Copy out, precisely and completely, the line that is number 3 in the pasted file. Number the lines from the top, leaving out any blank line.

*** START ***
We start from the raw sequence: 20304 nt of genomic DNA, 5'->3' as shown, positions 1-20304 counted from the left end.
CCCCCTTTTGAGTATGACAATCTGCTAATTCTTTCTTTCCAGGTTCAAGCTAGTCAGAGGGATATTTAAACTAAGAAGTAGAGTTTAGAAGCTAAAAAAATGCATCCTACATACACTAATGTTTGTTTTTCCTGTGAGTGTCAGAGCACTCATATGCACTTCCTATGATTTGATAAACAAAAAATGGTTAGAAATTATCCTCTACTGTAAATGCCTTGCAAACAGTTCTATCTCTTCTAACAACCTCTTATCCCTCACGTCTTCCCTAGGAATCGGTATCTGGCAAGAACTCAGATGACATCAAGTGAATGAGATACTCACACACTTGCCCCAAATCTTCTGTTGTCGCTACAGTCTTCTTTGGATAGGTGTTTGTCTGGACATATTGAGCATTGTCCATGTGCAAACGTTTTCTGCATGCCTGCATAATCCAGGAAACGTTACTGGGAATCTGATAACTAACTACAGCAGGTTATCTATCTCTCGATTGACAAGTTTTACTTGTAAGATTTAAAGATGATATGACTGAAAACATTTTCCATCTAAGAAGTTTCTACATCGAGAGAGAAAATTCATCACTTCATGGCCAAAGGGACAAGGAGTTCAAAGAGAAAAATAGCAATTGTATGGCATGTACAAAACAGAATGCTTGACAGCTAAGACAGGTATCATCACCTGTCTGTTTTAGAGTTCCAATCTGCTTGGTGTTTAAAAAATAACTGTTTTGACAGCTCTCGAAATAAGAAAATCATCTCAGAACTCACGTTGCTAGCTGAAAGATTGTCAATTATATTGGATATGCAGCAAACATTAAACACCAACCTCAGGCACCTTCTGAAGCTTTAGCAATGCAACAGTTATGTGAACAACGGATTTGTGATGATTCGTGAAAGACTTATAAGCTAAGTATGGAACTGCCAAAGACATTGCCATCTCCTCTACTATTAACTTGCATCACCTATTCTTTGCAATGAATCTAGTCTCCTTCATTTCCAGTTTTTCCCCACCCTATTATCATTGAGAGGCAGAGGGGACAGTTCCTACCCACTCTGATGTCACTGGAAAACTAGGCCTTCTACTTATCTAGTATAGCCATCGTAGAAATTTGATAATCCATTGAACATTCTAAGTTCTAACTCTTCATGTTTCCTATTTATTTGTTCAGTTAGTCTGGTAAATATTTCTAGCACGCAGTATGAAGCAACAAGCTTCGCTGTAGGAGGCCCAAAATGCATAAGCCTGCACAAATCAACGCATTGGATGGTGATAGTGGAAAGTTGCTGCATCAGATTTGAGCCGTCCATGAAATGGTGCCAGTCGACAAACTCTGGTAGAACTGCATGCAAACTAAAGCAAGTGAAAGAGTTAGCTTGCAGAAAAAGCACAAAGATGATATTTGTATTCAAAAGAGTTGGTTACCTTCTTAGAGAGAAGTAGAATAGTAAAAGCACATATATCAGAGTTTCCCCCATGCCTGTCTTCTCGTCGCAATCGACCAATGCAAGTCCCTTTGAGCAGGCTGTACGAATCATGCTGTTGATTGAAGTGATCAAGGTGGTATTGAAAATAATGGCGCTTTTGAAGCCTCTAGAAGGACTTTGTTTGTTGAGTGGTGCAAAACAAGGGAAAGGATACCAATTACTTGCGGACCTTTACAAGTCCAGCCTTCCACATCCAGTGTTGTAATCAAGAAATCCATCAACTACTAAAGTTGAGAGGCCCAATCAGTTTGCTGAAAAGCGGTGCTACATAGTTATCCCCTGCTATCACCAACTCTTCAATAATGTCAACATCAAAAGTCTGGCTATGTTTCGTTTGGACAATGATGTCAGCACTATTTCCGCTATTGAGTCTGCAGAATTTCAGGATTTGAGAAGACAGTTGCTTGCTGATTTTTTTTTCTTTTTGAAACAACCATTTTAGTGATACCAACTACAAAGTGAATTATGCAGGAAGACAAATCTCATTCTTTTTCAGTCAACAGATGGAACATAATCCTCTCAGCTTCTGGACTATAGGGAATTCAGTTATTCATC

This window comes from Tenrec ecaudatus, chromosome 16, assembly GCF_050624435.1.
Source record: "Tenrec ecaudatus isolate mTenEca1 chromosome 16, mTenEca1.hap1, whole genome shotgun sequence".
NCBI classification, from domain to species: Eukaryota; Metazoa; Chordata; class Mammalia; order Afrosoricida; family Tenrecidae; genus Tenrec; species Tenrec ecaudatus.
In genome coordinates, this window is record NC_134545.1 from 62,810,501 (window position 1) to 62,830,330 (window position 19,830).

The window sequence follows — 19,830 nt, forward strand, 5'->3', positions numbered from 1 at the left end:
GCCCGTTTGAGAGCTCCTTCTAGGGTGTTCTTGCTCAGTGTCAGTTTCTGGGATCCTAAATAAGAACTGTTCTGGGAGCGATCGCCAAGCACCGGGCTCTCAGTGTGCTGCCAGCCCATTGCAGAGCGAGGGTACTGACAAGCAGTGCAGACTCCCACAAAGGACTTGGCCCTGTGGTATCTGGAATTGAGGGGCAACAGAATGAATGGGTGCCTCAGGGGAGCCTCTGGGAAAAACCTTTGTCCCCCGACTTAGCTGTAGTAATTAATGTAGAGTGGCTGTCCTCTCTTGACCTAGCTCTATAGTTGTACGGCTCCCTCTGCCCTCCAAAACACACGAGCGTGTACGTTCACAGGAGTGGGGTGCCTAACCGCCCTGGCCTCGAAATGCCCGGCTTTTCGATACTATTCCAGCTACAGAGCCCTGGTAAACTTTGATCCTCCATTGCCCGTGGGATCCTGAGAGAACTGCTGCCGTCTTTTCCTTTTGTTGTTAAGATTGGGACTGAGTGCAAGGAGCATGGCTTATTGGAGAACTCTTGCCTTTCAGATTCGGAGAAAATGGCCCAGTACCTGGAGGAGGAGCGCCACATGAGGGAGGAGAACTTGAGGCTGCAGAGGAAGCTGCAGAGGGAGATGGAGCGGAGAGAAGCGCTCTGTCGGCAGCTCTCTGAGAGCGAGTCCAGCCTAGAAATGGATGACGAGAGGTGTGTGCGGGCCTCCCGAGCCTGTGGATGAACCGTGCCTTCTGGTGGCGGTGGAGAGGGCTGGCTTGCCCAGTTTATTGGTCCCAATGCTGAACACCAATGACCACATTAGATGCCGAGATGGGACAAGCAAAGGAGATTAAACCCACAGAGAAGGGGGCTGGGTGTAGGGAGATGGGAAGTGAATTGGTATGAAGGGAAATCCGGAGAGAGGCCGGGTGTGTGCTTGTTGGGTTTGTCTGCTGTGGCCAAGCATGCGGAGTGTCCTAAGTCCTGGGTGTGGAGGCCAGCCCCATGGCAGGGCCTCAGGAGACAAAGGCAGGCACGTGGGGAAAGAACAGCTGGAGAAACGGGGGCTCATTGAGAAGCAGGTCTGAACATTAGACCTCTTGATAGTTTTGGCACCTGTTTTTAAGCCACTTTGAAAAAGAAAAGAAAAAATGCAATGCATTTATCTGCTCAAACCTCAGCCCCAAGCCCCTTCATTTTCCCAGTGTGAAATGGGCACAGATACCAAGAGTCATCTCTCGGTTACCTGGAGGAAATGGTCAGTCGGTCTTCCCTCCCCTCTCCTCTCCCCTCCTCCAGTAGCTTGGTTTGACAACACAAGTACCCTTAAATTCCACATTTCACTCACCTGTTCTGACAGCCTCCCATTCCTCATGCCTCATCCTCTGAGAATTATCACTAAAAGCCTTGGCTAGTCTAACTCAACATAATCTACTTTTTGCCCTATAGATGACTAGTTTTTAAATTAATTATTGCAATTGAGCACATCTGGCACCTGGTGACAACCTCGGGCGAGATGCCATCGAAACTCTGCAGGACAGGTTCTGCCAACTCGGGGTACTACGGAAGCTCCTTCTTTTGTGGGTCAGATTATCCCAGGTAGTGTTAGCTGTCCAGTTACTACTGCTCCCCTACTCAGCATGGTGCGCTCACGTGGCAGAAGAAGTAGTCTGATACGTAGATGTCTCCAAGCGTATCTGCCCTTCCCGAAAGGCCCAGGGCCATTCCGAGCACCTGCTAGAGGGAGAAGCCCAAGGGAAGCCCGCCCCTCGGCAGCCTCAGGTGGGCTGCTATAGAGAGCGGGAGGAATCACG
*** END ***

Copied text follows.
This window comes from Tenrec ecaudatus, chromosome 16, assembly GCF_050624435.1.